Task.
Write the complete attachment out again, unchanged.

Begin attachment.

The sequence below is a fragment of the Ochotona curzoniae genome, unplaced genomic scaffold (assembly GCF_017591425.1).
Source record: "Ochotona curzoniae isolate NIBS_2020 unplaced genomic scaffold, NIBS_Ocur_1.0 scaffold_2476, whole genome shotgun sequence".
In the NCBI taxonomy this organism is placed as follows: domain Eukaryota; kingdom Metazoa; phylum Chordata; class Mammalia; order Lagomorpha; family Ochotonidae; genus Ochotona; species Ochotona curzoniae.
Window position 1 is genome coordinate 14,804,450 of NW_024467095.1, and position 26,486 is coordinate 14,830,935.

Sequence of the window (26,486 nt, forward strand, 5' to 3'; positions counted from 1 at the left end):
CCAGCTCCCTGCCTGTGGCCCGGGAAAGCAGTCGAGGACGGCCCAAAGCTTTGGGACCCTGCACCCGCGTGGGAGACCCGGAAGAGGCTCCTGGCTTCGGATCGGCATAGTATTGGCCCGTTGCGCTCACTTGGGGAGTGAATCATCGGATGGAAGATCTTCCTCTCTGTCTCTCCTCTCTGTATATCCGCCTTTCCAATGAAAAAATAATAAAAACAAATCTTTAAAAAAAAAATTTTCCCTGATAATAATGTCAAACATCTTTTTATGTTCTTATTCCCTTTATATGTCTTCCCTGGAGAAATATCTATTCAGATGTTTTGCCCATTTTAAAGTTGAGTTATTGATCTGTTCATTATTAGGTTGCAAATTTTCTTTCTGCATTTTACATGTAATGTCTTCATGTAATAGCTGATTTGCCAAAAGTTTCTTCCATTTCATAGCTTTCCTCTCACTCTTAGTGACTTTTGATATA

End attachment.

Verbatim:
The sequence below is a fragment of the Ochotona curzoniae genome, unplaced genomic scaffold (assembly GCF_017591425.1).
Source record: "Ochotona curzoniae isolate NIBS_2020 unplaced genomic scaffold, NIBS_Ocur_1.0 scaffold_2476, whole genome shotgun sequence".
In the NCBI taxonomy this organism is placed as follows: domain Eukaryota; kingdom Metazoa; phylum Chordata; class Mammalia; order Lagomorpha; family Ochotonidae; genus Ochotona; species Ochotona curzoniae.
Window position 1 is genome coordinate 14,804,450 of NW_024467095.1, and position 26,486 is coordinate 14,830,935.

Sequence of the window (26,486 nt, forward strand, 5' to 3'; positions counted from 1 at the left end):
CCAGCTCCCTGCCTGTGGCCCGGGAAAGCAGTCGAGGACGGCCCAAAGCTTTGGGACCCTGCACCCGCGTGGGAGACCCGGAAGAGGCTCCTGGCTTCGGATCGGCATAGTATTGGCCCGTTGCGCTCACTTGGGGAGTGAATCATCGGATGGAAGATCTTCCTCTCTGTCTCTCCTCTCTGTATATCCGCCTTTCCAATGAAAAAATAATAAAAACAAATCTTTAAAAAAAAAATTTTCCCTGATAATAATGTCAAACATCTTTTTATGTTCTTATTCCCTTTATATGTCTTCCCTGGAGAAATATCTATTCAGATGTTTTGCCCATTTTAAAGTTGAGTTATTGATCTGTTCATTATTAGGTTGCAAATTTTCTTTCTGCATTTTACATGTAATGTCTTCATGTAATAGCTGATTTGCCAAAAGTTTCTTCCATTTCATAGCTTTCCTCTCACTCTTAGTGACTTTTGATATA